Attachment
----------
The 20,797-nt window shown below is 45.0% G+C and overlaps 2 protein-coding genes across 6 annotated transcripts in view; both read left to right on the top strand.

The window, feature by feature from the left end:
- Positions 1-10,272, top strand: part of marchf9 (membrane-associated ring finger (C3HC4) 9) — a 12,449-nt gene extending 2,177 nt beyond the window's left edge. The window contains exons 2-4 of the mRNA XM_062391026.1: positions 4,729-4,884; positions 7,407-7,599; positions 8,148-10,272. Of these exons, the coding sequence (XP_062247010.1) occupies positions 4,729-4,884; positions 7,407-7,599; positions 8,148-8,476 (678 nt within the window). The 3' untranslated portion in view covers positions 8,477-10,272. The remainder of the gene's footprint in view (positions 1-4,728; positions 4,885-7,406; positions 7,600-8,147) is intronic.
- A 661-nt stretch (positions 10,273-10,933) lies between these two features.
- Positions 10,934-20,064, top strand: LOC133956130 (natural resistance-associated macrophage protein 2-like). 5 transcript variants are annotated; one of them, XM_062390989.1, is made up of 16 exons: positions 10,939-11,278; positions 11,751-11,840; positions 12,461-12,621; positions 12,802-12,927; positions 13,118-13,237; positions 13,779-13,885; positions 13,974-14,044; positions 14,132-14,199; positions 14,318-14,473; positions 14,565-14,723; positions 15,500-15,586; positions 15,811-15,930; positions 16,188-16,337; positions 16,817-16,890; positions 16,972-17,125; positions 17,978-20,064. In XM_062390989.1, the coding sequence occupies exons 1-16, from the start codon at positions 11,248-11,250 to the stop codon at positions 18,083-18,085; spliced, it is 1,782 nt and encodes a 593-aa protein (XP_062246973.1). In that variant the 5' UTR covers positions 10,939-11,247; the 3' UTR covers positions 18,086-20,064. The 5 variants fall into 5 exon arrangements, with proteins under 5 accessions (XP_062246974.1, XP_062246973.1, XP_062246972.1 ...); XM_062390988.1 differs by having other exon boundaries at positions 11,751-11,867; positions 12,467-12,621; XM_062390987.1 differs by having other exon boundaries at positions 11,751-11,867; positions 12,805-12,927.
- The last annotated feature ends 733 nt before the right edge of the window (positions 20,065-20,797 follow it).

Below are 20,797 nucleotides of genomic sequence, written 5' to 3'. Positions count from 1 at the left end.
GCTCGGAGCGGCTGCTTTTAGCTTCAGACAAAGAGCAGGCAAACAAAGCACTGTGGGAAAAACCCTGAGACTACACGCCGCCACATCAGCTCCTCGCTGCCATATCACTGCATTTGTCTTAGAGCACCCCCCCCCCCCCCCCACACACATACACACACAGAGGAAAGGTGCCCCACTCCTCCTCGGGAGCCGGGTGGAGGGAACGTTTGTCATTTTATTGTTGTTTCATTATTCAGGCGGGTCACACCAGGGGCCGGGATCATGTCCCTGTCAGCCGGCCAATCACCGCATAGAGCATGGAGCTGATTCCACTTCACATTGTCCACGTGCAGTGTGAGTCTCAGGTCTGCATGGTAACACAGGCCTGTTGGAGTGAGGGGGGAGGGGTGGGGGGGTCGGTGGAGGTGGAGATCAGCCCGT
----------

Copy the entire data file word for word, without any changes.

The 20,797-nt window shown below is 45.0% G+C and overlaps 2 protein-coding genes across 6 annotated transcripts in view; both read left to right on the top strand.

The window, feature by feature from the left end:
- Positions 1-10,272, top strand: part of marchf9 (membrane-associated ring finger (C3HC4) 9) — a 12,449-nt gene extending 2,177 nt beyond the window's left edge. The window contains exons 2-4 of the mRNA XM_062391026.1: positions 4,729-4,884; positions 7,407-7,599; positions 8,148-10,272. Of these exons, the coding sequence (XP_062247010.1) occupies positions 4,729-4,884; positions 7,407-7,599; positions 8,148-8,476 (678 nt within the window). The 3' untranslated portion in view covers positions 8,477-10,272. The remainder of the gene's footprint in view (positions 1-4,728; positions 4,885-7,406; positions 7,600-8,147) is intronic.
- A 661-nt stretch (positions 10,273-10,933) lies between these two features.
- Positions 10,934-20,064, top strand: LOC133956130 (natural resistance-associated macrophage protein 2-like). 5 transcript variants are annotated; one of them, XM_062390989.1, is made up of 16 exons: positions 10,939-11,278; positions 11,751-11,840; positions 12,461-12,621; positions 12,802-12,927; positions 13,118-13,237; positions 13,779-13,885; positions 13,974-14,044; positions 14,132-14,199; positions 14,318-14,473; positions 14,565-14,723; positions 15,500-15,586; positions 15,811-15,930; positions 16,188-16,337; positions 16,817-16,890; positions 16,972-17,125; positions 17,978-20,064. In XM_062390989.1, the coding sequence occupies exons 1-16, from the start codon at positions 11,248-11,250 to the stop codon at positions 18,083-18,085; spliced, it is 1,782 nt and encodes a 593-aa protein (XP_062246973.1). In that variant the 5' UTR covers positions 10,939-11,247; the 3' UTR covers positions 18,086-20,064. The 5 variants fall into 5 exon arrangements, with proteins under 5 accessions (XP_062246974.1, XP_062246973.1, XP_062246972.1 ...); XM_062390988.1 differs by having other exon boundaries at positions 11,751-11,867; positions 12,467-12,621; XM_062390987.1 differs by having other exon boundaries at positions 11,751-11,867; positions 12,805-12,927.
- The last annotated feature ends 733 nt before the right edge of the window (positions 20,065-20,797 follow it).

Below are 20,797 nucleotides of genomic sequence, written 5' to 3'. Positions count from 1 at the left end.
GCTCGGAGCGGCTGCTTTTAGCTTCAGACAAAGAGCAGGCAAACAAAGCACTGTGGGAAAAACCCTGAGACTACACGCCGCCACATCAGCTCCTCGCTGCCATATCACTGCATTTGTCTTAGAGCACCCCCCCCCCCCCCCCACACACATACACACACAGAGGAAAGGTGCCCCACTCCTCCTCGGGAGCCGGGTGGAGGGAACGTTTGTCATTTTATTGTTGTTTCATTATTCAGGCGGGTCACACCAGGGGCCGGGATCATGTCCCTGTCAGCCGGCCAATCACCGCATAGAGCATGGAGCTGATTCCACTTCACATTGTCCACGTGCAGTGTGAGTCTCAGGTCTGCATGGTAACACAGGCCTGTTGGAGTGAGGGGGGAGGGGTGGGGGGGTCGGTGGAGGTGGAGATCAGCCCGT